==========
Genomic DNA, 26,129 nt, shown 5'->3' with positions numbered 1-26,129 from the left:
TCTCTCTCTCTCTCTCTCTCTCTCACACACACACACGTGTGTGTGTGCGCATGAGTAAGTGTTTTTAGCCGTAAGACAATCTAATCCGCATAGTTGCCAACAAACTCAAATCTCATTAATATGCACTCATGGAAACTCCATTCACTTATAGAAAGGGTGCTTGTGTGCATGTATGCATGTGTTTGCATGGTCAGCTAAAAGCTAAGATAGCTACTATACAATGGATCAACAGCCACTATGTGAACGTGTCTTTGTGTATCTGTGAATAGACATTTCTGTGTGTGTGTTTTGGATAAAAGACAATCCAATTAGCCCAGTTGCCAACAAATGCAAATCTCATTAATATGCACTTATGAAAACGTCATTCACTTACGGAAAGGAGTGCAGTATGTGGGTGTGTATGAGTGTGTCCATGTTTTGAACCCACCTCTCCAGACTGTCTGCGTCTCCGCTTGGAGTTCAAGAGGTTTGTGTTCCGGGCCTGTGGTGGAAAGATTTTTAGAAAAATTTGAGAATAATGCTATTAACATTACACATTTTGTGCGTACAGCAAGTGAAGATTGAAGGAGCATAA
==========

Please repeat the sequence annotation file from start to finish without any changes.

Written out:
Genomic DNA, 26,129 nt, shown 5'->3' with positions numbered 1-26,129 from the left:
TCTCTCTCTCTCTCTCTCTCTCTCACACACACACACGTGTGTGTGTGCGCATGAGTAAGTGTTTTTAGCCGTAAGACAATCTAATCCGCATAGTTGCCAACAAACTCAAATCTCATTAATATGCACTCATGGAAACTCCATTCACTTATAGAAAGGGTGCTTGTGTGCATGTATGCATGTGTTTGCATGGTCAGCTAAAAGCTAAGATAGCTACTATACAATGGATCAACAGCCACTATGTGAACGTGTCTTTGTGTATCTGTGAATAGACATTTCTGTGTGTGTGTTTTGGATAAAAGACAATCCAATTAGCCCAGTTGCCAACAAATGCAAATCTCATTAATATGCACTTATGAAAACGTCATTCACTTACGGAAAGGAGTGCAGTATGTGGGTGTGTATGAGTGTGTCCATGTTTTGAACCCACCTCTCCAGACTGTCTGCGTCTCCGCTTGGAGTTCAAGAGGTTTGTGTTCCGGGCCTGTGGTGGAAAGATTTTTAGAAAAATTTGAGAATAATGCTATTAACATTACACATTTTGTGCGTACAGCAAGTGAAGATTGAAGGAGCATAA